Background: In an aging society, neuropsychological testing using video teleconferencing (VTC) is increasingly important. Despite the potential benefit of a VTC-administered Montreal Cognitive Assessment Tool (MoCA) to detect cognitive decline, only a limited number of studies have investigated this tool's reliability. Therefore, we aimed to evaluate the reliability of VTC-administered MoCA compared with face-to-face (FTF)-administered MoCA among elderly Japanese participants. Moreover, we examined participants' satisfaction with VTC-administered MoCA. Methods: Participants ≥60 years of age with and without cognitive impairment (i.e., those with mild cognitive impairment [MCI], those with dementia, and healthy controls [HC]) were assessed with VTC- and FTF-administered MoCA at an interval of >2 weeks and <3 months. The order effect (VTC first vs. FTF first) and time effect (first vs. second testing session), as well as several covariates such as age and years of education were controlled. Intraclass correlation coefficients (ICCs) were calculated using a mixed-effects model to assess the agreement between the two (VTC- vs. FTF-administered) groups. Participants' satisfaction with VTC-administered MoCA was examined using a Likert scale asking seven questions. Results: We included 73 participants in the study (36 men; age, 76.3 ± 7.5 years). The ICC for the MoCA total score was high in the entire sample (0.85), whereas ICCs were moderate to high for the subgroups (MCI: 0.82, dementia: 0.82, and HC: 0.53). Furthermore, we found good overall participant satisfaction with VTC-administered MoCA. Discussion: VTC-administered MoCA appears viable as an alternative to FTF-administered MoCA, although further replication studies with larger sample sizes are needed.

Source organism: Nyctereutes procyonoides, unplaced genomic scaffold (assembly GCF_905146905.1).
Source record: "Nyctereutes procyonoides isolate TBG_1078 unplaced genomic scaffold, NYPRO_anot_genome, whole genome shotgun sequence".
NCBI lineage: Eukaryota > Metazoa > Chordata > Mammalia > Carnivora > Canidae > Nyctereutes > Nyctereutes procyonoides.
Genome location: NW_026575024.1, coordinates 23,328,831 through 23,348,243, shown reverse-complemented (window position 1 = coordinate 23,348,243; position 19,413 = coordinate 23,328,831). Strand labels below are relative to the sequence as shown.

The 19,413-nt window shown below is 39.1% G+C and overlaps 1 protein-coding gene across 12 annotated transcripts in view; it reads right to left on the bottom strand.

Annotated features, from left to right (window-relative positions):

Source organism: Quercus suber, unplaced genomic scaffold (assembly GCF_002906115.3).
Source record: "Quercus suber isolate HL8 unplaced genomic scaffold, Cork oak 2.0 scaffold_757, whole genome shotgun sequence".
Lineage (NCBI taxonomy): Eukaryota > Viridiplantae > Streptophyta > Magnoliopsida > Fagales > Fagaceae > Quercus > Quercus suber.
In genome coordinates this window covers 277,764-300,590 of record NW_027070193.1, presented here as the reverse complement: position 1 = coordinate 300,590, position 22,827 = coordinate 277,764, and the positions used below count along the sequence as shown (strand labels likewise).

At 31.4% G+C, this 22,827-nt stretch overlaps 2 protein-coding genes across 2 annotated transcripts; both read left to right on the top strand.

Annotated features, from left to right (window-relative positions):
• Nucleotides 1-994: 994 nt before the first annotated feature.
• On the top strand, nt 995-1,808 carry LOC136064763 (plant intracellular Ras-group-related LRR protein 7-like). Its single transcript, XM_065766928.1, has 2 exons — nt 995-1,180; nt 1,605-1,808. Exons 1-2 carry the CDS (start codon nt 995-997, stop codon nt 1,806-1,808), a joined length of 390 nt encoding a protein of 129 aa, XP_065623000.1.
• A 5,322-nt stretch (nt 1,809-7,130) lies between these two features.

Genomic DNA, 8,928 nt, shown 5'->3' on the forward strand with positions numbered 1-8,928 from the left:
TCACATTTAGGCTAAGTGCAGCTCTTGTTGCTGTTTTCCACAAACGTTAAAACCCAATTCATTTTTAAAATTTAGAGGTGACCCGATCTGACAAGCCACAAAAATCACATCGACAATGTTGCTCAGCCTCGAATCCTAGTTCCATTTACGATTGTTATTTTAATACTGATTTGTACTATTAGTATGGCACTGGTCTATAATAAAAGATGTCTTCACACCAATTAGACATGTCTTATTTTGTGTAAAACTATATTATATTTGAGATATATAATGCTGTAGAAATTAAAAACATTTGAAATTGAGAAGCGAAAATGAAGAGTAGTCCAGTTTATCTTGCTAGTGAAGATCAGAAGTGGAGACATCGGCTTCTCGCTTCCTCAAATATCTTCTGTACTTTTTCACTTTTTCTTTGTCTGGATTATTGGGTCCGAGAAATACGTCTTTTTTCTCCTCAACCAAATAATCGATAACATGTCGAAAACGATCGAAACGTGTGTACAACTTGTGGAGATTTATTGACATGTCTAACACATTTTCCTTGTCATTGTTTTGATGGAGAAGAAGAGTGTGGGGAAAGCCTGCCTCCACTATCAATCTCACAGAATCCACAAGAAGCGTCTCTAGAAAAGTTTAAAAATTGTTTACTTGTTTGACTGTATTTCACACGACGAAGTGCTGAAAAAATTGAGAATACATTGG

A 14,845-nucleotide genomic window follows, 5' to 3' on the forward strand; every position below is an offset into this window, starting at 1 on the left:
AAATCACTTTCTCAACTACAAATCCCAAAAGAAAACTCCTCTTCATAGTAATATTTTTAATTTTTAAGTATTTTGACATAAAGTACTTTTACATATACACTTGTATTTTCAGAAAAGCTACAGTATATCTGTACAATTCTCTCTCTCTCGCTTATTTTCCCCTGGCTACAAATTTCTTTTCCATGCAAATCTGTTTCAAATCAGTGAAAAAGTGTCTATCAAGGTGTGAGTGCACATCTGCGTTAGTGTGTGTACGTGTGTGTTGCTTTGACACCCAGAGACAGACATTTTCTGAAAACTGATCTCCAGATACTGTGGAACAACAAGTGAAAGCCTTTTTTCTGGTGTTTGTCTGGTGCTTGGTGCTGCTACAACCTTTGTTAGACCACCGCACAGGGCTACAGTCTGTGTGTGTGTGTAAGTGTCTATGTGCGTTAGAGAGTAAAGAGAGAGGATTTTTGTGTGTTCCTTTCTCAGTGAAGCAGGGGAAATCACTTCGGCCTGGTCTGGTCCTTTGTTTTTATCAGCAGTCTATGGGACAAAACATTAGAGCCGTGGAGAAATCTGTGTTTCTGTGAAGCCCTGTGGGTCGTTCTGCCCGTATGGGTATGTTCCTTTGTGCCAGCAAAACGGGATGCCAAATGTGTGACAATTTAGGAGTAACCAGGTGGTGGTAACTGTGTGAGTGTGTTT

Keywords: Alzheimer's disease; MoCA; mild cognitive impairment; neuropsychological tests; telepsychiatry.